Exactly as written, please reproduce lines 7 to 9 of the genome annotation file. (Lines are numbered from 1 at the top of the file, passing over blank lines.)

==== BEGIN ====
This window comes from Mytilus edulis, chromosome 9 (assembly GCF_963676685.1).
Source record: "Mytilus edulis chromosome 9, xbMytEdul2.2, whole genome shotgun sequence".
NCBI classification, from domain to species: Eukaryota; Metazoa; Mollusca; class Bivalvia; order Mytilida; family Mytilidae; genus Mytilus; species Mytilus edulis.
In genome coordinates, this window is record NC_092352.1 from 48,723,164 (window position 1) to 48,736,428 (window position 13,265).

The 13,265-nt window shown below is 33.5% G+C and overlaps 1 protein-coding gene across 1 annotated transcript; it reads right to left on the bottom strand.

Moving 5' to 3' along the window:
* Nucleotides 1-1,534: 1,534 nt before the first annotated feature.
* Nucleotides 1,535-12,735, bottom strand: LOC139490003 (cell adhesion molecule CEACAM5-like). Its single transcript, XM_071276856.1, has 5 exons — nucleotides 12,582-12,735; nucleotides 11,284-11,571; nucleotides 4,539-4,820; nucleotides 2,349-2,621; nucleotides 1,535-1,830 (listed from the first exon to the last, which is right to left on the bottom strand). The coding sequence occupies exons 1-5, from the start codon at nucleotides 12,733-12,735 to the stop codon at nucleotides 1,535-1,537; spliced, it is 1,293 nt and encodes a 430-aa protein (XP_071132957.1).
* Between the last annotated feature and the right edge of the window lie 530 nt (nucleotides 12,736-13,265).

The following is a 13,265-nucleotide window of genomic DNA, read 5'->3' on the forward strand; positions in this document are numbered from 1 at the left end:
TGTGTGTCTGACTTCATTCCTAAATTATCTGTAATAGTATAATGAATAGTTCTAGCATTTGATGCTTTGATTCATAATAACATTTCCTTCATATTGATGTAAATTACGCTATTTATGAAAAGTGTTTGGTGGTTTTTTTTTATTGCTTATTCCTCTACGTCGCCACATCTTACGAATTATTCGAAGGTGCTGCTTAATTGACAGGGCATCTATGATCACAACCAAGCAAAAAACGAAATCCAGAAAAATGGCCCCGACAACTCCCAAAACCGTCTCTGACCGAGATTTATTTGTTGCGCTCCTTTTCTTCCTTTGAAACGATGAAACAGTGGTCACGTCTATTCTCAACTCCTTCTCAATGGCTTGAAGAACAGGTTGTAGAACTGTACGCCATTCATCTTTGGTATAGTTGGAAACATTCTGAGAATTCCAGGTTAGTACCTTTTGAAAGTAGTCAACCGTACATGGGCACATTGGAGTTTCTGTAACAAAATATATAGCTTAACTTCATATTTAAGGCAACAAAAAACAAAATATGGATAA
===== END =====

* Nucleotides 1-1,534: 1,534 nt before the first annotated feature.
* Nucleotides 1,535-12,735, bottom strand: LOC139490003 (cell adhesion molecule CEACAM5-like). Its single transcript, XM_071276856.1, has 5 exons — nucleotides 12,582-12,735; nucleotides 11,284-11,571; nucleotides 4,539-4,820; nucleotides 2,349-2,621; nucleotides 1,535-1,830 (listed from the first exon to the last, which is right to left on the bottom strand). The coding sequence occupies exons 1-5, from the start codon at nucleotides 12,733-12,735 to the stop codon at nucleotides 1,535-1,537; spliced, it is 1,293 nt and encodes a 430-aa protein (XP_071132957.1).
* Between the last annotated feature and the right edge of the window lie 530 nt (nucleotides 12,736-13,265).